This is a fairly long course which took even longer for me to produce due to the time it takes to complete the artwork. I recommend that you do not try to take it all in within one sitting but break it down into manageable chunks of watching time. The Neurolotus Algorithm is a very special and beautiful technique; in a sense that it can stand alone as just beautiful artwork (ie Neuroart), or it can be used with Therapeutic intentions as a Neurographica Algorithm. In either case, this class assumes that you already have the basic Foundation in Neurographica(TM). And, if you are using the Neurolotus for therapeutic reasons, then you are required to have also gone through the Carthatic Release thru Neurgraphic Art class. In this class, you will learn how to use the Neurolotus Algorithm in 2 different ways. The purpose of the Neurolotus Algorithm is to show you (both your "self" and your mind) what you bring to the world.
The Required Materials for this class are as follows :
At least, an A4 or B4 sized thick art paper of about 180gsm or higher (recommended Mixed Media paper of mentioned weight). You may use a larger piece of paper if you wish.
Colouring materials Coloured Pencils/Art Markers/Highlighters/Watercolors etc (absolutely no wax crayons)
An relatively blunt 2H or HB pencil
A medium or bullet point permanent marker blue or black
Markers (if you have opted to use markers as you colouring material, then you may leave this out)
A compass for drawing circles.
Notebook / Journal Book / Exercise Book for your statement/s and Neurotrack.
Writing instrument for journalling.
===== Extra reading below about Neurographica(TM) =====
What is Neurographica(TM)?
Neurographica(TM) is a process created by the Russian psychologist Dr. Pavel Piskarev in 2014. It is very popular in the Russian and German speaking countries.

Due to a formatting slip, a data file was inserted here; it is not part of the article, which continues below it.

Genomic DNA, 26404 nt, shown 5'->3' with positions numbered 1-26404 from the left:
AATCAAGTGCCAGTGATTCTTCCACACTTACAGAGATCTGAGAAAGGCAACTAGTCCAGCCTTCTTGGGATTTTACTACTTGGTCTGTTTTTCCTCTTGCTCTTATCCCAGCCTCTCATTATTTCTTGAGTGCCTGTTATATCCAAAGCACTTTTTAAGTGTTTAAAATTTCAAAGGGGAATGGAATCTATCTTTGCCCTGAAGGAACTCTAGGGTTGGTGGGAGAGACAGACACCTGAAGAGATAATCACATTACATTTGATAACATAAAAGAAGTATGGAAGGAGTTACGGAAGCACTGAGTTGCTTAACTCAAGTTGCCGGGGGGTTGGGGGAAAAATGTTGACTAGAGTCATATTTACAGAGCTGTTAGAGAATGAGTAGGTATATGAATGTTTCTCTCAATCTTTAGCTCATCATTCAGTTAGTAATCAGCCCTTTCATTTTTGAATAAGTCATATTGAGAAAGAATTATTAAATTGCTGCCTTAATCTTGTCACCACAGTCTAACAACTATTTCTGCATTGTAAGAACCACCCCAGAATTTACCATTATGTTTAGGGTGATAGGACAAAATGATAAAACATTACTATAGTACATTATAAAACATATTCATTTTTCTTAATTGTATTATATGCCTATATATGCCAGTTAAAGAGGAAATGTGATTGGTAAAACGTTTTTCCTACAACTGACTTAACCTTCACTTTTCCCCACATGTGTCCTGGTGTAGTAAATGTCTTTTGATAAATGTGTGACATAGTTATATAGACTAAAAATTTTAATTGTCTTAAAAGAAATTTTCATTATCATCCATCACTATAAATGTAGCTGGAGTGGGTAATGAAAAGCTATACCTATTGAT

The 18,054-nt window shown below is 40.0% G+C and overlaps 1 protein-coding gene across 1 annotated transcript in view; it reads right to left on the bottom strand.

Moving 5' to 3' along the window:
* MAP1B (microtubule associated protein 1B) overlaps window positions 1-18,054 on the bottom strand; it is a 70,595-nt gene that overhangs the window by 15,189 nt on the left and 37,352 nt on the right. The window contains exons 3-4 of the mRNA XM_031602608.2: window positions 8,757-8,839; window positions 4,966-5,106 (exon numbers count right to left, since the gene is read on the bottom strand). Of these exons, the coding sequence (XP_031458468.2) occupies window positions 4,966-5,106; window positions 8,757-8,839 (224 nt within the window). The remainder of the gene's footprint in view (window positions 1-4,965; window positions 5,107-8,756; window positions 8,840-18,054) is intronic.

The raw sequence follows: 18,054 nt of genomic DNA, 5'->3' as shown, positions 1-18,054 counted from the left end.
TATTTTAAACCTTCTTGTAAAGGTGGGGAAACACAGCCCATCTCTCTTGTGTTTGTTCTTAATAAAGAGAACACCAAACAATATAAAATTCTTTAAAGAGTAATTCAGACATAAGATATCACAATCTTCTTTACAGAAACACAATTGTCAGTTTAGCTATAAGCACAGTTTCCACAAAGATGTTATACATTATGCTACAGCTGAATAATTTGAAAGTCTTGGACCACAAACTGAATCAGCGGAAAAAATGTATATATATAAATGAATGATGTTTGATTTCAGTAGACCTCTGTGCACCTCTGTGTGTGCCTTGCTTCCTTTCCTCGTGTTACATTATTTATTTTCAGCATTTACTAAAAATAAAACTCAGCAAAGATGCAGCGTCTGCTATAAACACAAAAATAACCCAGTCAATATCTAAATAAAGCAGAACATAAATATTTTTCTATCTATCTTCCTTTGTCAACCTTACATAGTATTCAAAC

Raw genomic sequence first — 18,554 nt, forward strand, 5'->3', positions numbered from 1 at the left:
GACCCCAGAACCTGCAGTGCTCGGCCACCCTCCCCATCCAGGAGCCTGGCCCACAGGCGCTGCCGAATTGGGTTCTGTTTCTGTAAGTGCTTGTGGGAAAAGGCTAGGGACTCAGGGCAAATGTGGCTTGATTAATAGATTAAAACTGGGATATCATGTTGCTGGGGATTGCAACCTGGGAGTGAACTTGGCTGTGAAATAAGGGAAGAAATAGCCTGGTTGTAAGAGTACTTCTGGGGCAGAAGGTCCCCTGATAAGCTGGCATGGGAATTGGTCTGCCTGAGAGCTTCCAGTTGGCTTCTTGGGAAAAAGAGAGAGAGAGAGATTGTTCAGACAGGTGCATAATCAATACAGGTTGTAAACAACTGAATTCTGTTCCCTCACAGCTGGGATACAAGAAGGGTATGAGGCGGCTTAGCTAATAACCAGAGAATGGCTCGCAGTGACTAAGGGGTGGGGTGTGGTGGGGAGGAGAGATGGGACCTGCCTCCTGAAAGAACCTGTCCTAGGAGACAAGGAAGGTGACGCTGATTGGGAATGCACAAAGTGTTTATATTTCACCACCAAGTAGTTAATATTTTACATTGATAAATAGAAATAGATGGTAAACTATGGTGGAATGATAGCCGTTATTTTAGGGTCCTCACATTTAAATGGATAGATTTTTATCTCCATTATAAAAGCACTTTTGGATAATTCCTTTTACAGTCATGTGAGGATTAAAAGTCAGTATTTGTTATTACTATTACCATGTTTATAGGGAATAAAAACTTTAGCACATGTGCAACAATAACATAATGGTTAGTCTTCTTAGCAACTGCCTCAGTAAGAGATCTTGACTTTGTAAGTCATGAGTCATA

It is an art form that does not require any kind of drawing skill; basically if one can pick up a marker/pencil to draw lines in a controlled manner, one can make Neurographic Art (or Neuroart).
The process of making Neuroart can have therapeutic effects, but it is not recommended as a replacement for seeing a therapist (at the time of this writing).
It is like Art Therapy with rules; except it is not recommended as a substitution for seeing a therapist (at the time of this writing).
It has algorithms that a Neurographica(TM) practitioner uses to help their client/s achieve their goal/s.
It can be used as a form of self care to give yourself a few hours to exercise some self love as you engage with the process.
At a higher mastery level (ie. Specialist level and higher), practitioners can modify the technique/s to assimilate/inculcate some Metaphysical and/or spiritual underpinnings, hence creating a new algorithm. New algorithms can also be created by combining established psychological theories.
The Magic is in the “Doing”, not in the final product.
What can Neurographica(TM) do ?
It can change one’s ingrained thinking patterns, and therefore affect behavioural pattern/s.
Once the drawing technique is mastered (easily), no supervision is required to use the method again.
Reduction of stress level/s.
Purge any personal negative emotions, and negative energy that is in your body.
Potential to engage dormant brain neurons to increase “computational capacity”, and thus help with arriving at a solution to a difficult problem/issue.
Help any user to create new neurons and neural pathways in the brain, thus engaging the process of Neuroplasticity of the brain.
The process is capable of training your concentration, and putting anyone into a meditative state while engaged.
Art in any form enhances brain functions.
Gives the user a way of manifesting their own reality on paper.